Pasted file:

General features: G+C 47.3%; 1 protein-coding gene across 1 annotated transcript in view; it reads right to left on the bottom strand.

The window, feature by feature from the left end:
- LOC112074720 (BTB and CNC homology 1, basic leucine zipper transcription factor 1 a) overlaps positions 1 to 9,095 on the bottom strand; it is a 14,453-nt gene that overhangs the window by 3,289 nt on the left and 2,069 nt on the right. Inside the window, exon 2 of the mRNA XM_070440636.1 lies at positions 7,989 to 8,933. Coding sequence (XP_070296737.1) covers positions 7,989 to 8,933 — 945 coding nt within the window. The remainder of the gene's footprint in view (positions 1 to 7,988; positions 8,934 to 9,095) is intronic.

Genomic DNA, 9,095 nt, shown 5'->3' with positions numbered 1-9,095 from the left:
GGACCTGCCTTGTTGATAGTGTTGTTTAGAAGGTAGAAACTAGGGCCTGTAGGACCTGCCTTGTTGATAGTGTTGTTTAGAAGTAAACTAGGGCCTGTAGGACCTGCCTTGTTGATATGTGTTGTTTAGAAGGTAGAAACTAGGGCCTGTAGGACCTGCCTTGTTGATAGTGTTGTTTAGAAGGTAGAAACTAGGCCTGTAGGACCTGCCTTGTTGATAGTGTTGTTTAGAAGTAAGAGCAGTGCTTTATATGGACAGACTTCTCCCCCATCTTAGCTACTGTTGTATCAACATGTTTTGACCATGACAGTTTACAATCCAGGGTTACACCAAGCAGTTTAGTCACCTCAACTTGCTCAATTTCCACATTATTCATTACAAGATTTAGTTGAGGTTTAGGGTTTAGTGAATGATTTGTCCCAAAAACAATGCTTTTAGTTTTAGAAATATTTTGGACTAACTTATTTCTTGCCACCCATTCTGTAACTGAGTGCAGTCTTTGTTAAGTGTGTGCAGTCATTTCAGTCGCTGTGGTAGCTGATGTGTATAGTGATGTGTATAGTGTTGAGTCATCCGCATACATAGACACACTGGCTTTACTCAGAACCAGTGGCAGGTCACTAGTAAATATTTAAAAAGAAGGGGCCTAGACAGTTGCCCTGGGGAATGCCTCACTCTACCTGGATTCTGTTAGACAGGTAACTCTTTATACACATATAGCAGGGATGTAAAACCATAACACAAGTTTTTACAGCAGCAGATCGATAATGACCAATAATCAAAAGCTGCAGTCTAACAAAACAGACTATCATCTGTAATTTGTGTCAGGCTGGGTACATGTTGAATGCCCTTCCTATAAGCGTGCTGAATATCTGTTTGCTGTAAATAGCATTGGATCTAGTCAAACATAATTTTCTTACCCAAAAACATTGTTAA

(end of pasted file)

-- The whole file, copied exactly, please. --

General features: G+C 47.3%; 1 protein-coding gene across 1 annotated transcript in view; it reads right to left on the bottom strand.

The window, feature by feature from the left end:
- LOC112074720 (BTB and CNC homology 1, basic leucine zipper transcription factor 1 a) overlaps positions 1 to 9,095 on the bottom strand; it is a 14,453-nt gene that overhangs the window by 3,289 nt on the left and 2,069 nt on the right. Inside the window, exon 2 of the mRNA XM_070440636.1 lies at positions 7,989 to 8,933. Coding sequence (XP_070296737.1) covers positions 7,989 to 8,933 — 945 coding nt within the window. The remainder of the gene's footprint in view (positions 1 to 7,988; positions 8,934 to 9,095) is intronic.

Genomic DNA, 9,095 nt, shown 5'->3' with positions numbered 1-9,095 from the left:
GGACCTGCCTTGTTGATAGTGTTGTTTAGAAGGTAGAAACTAGGGCCTGTAGGACCTGCCTTGTTGATAGTGTTGTTTAGAAGTAAACTAGGGCCTGTAGGACCTGCCTTGTTGATATGTGTTGTTTAGAAGGTAGAAACTAGGGCCTGTAGGACCTGCCTTGTTGATAGTGTTGTTTAGAAGGTAGAAACTAGGCCTGTAGGACCTGCCTTGTTGATAGTGTTGTTTAGAAGTAAGAGCAGTGCTTTATATGGACAGACTTCTCCCCCATCTTAGCTACTGTTGTATCAACATGTTTTGACCATGACAGTTTACAATCCAGGGTTACACCAAGCAGTTTAGTCACCTCAACTTGCTCAATTTCCACATTATTCATTACAAGATTTAGTTGAGGTTTAGGGTTTAGTGAATGATTTGTCCCAAAAACAATGCTTTTAGTTTTAGAAATATTTTGGACTAACTTATTTCTTGCCACCCATTCTGTAACTGAGTGCAGTCTTTGTTAAGTGTGTGCAGTCATTTCAGTCGCTGTGGTAGCTGATGTGTATAGTGATGTGTATAGTGTTGAGTCATCCGCATACATAGACACACTGGCTTTACTCAGAACCAGTGGCAGGTCACTAGTAAATATTTAAAAAGAAGGGGCCTAGACAGTTGCCCTGGGGAATGCCTCACTCTACCTGGATTCTGTTAGACAGGTAACTCTTTATACACATATAGCAGGGATGTAAAACCATAACACAAGTTTTTACAGCAGCAGATCGATAATGACCAATAATCAAAAGCTGCAGTCTAACAAAACAGACTATCATCTGTAATTTGTGTCAGGCTGGGTACATGTTGAATGCCCTTCCTATAAGCGTGCTGAATATCTGTTTGCTGTAAATAGCATTGGATCTAGTCAAACATAATTTTCTTACCCAAAAACATTGTTAA